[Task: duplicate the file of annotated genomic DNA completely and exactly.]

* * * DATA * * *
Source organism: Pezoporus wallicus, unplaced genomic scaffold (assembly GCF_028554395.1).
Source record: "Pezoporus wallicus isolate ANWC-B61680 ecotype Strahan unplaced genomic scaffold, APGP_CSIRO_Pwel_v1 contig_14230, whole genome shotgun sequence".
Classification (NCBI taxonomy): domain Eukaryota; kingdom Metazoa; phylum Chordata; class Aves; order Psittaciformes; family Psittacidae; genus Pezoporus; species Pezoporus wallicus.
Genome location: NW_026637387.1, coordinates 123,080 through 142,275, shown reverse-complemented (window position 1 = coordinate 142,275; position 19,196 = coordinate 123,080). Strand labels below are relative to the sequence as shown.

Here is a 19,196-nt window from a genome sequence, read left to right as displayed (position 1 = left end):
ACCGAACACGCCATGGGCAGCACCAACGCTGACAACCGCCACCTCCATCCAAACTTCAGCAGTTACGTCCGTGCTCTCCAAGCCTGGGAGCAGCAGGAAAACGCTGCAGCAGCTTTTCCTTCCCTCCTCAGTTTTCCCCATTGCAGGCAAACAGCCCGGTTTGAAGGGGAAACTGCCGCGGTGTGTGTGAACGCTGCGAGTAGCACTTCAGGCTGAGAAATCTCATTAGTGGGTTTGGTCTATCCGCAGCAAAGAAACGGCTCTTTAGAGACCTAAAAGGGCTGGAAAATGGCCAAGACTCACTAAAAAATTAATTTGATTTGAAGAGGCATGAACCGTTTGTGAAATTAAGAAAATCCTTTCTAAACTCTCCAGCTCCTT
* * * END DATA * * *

Source organism: Pezoporus wallicus, unplaced genomic scaffold (assembly GCF_028554395.1).
Source record: "Pezoporus wallicus isolate ANWC-B61680 ecotype Strahan unplaced genomic scaffold, APGP_CSIRO_Pwel_v1 contig_14230, whole genome shotgun sequence".
Classification (NCBI taxonomy): domain Eukaryota; kingdom Metazoa; phylum Chordata; class Aves; order Psittaciformes; family Psittacidae; genus Pezoporus; species Pezoporus wallicus.
Genome location: NW_026637387.1, coordinates 123,080 through 142,275, shown reverse-complemented (window position 1 = coordinate 142,275; position 19,196 = coordinate 123,080). Strand labels below are relative to the sequence as shown.

Here is a 19,196-nt window from a genome sequence, read left to right as displayed (position 1 = left end):
ACCGAACACGCCATGGGCAGCACCAACGCTGACAACCGCCACCTCCATCCAAACTTCAGCAGTTACGTCCGTGCTCTCCAAGCCTGGGAGCAGCAGGAAAACGCTGCAGCAGCTTTTCCTTCCCTCCTCAGTTTTCCCCATTGCAGGCAAACAGCCCGGTTTGAAGGGGAAACTGCCGCGGTGTGTGTGAACGCTGCGAGTAGCACTTCAGGCTGAGAAATCTCATTAGTGGGTTTGGTCTATCCGCAGCAAAGAAACGGCTCTTTAGAGACCTAAAAGGGCTGGAAAATGGCCAAGACTCACTAAAAAATTAATTTGATTTGAAGAGGCATGAACCGTTTGTGAAATTAAGAAAATCCTTTCTAAACTCTCCAGCTCCTT